The Mini is one sharp knife and I love it.
The Pioneer is stout and strong, and I would rely on it for my hardest chores.

The only area I disagree with you on is that the REKAT is much heavier than the Mini AFCK, due to the stoutness of the construction.

Not a cosmetically well finished knife, but able to take a beating without worry.

I'm happy to have both in my collection.

I'm a bit puzzled too, about why you didn't like your Mini-AFCK ? I was blase about it until I traded for one...then I turned into a true believer. I consider the mini to be one of my top 5 utility folders, along with(as James mentioned), the Leopard Cub,
Boye lockback, Delica, Mini-Dyad and Mini-Reflex. Oops, more than 5. So shoot me.
My .02,Brian.

Thanks for posting. I have always favored sheepsfoot blades on the stockman pattern pocket knives. The flat cutting edge is very easy to maintain, and there is a little bit of a point present to facilitate fine cutting and scoring.

I agree with you in that the Speed Safe adds no enhancement to the utility factor, but it is something that has never before been used in a production knife, and definitely adds to the "neat-o" factor of the knife ("toy factor"). Finally, the names of these two new Kershaws reflect what these knives are engineered for - general utility tasks!
Here is some more of the story. I wanted a tough pocket knife for work. I wanted different blade material than my other knives. I wanted a pocket clip, opening hole, smallish blade. I chose an AFCK in M2 steel. I paid $129.00 plus shipping. I like the knife a lot. I didn't like the open back. Oh well. One of the clip screws was stripped. I called Benchmade and they sent three new screws and a clip. I bought a 2-56 tap for $11.00. One of the allen headed screws holding the scales together had the head stripped. I wanted to take the knife apart and sand the edges of the liners as I thought they were a little rough for such an expensive knife, but I couldn't take it apart. The detent holding it closed was a little weak. The blade wobbled a little when locked open, even after adjusting the pivot screw. I decided to send it back to Benchmade. That cost $10.00 for shipping. At this point the total was about $153.00. They seemed to have fixed it, but they sharpened it. Probably on a belt sander. They oversharpened it. Near the base of the blade it had a step in it. Almost a choil. It appeared to be at least a sixteenth of an inch. I was very disappointed. I called Northwest Cutlery (where I bought it). They said they would do whatever I wanted. I said I wanted to send it to them and have them look at it. Another $5.00. At this point I was pretty sure I was going to ask for a different knife. Up to about $158.00 invested. I should have doubled it and bought a small Sebenza. Although the M2 blade should be stronger. Leslie sent me an email saying they agreed the sharpening job was inferior and Benchmade was going to replace the blade and send it to me. I am now waiting for it. Kudos to Northwest Cutlery!!!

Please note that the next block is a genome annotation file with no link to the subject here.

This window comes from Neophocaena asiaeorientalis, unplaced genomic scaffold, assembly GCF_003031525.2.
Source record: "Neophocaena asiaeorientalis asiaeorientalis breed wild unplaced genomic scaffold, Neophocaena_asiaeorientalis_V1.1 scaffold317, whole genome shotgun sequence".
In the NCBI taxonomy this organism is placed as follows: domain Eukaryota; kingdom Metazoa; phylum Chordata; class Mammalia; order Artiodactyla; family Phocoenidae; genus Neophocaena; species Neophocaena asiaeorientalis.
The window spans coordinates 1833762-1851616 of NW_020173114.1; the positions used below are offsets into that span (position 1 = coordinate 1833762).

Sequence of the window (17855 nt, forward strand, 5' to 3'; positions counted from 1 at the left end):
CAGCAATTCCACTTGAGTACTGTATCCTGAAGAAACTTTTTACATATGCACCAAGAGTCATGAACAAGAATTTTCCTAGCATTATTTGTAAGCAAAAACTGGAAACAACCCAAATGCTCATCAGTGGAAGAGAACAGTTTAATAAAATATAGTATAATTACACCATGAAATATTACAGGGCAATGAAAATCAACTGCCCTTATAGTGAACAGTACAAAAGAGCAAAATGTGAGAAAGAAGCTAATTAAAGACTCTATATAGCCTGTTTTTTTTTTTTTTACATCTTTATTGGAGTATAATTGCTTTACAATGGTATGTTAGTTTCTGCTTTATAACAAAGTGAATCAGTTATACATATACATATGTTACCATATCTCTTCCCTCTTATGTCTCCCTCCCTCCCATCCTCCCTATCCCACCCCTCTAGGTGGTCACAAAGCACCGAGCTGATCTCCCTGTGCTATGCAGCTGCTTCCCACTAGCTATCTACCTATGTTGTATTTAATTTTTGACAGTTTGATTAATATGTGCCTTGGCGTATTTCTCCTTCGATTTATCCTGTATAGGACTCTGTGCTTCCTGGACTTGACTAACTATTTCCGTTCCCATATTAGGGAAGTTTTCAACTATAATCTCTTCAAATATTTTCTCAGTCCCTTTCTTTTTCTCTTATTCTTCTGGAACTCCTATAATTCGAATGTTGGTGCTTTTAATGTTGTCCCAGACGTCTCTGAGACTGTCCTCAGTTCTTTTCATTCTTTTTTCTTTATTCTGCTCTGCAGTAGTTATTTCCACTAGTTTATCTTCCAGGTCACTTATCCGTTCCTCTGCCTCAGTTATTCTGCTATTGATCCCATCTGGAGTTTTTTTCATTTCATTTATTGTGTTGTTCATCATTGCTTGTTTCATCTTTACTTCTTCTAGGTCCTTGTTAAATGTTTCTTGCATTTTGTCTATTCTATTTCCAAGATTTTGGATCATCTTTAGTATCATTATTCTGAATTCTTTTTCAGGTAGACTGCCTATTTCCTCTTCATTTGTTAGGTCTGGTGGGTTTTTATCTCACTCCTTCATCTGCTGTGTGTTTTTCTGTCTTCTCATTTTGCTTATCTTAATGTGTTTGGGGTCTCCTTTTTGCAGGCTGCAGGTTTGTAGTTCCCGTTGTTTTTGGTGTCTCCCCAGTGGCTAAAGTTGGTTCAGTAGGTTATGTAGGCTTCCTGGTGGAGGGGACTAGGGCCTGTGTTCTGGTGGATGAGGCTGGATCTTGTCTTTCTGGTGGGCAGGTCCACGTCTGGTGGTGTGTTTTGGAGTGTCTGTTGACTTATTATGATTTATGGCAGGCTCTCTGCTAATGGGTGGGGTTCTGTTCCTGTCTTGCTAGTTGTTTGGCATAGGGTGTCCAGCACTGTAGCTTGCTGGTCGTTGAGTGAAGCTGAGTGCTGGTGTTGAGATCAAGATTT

Bad luck to get one with so many problems. If you prefer smaller knives, get your money back and try out the Round Eye Pioneer. That should be a tough little sucker, almost as tough as the Baby Sebenza, for about the same price as the M-2 Mini AFCK. The Pinnacle should be one tough mother, but who knows what they will be like until we see them, and who knows when they will be available.
Have you tried the MOD Hornet? It's well-made, sturdy and has a 3" blade.

The MOD Hornet does look like a nice knife. Probably too nice for work. I have been unable to find a good picture of the Pioneer on the net and there are 0 knife stores in nortern Nevada.
Check here for a photo of the REKAT models:


I have a Black T swept point Pioneer for sale/trade if you are interested. Give me an email!